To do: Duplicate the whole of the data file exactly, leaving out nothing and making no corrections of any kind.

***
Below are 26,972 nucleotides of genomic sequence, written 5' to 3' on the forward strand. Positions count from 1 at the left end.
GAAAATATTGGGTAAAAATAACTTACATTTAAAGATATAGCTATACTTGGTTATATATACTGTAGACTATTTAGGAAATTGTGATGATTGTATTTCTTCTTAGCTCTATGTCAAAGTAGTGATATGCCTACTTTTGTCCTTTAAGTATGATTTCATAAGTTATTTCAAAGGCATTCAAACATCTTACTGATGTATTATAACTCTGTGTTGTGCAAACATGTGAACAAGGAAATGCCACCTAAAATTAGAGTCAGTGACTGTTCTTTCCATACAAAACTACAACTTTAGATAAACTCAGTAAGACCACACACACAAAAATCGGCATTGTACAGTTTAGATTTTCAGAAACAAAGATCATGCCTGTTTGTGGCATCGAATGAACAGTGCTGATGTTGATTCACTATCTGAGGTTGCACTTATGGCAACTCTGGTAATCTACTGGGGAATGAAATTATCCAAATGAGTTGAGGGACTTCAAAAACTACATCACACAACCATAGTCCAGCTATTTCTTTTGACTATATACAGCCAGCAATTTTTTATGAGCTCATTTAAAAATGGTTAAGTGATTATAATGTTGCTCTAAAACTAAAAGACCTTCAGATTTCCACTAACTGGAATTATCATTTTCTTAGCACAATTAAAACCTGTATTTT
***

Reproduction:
Below are 26,972 nucleotides of genomic sequence, written 5' to 3' on the forward strand. Positions count from 1 at the left end.
GAAAATATTGGGTAAAAATAACTTACATTTAAAGATATAGCTATACTTGGTTATATATACTGTAGACTATTTAGGAAATTGTGATGATTGTATTTCTTCTTAGCTCTATGTCAAAGTAGTGATATGCCTACTTTTGTCCTTTAAGTATGATTTCATAAGTTATTTCAAAGGCATTCAAACATCTTACTGATGTATTATAACTCTGTGTTGTGCAAACATGTGAACAAGGAAATGCCACCTAAAATTAGAGTCAGTGACTGTTCTTTCCATACAAAACTACAACTTTAGATAAACTCAGTAAGACCACACACACAAAAATCGGCATTGTACAGTTTAGATTTTCAGAAACAAAGATCATGCCTGTTTGTGGCATCGAATGAACAGTGCTGATGTTGATTCACTATCTGAGGTTGCACTTATGGCAACTCTGGTAATCTACTGGGGAATGAAATTATCCAAATGAGTTGAGGGACTTCAAAAACTACATCACACAACCATAGTCCAGCTATTTCTTTTGACTATATACAGCCAGCAATTTTTTATGAGCTCATTTAAAAATGGTTAAGTGATTATAATGTTGCTCTAAAACTAAAAGACCTTCAGATTTCCACTAACTGGAATTATCATTTTCTTAGCACAATTAAAACCTGTATTTT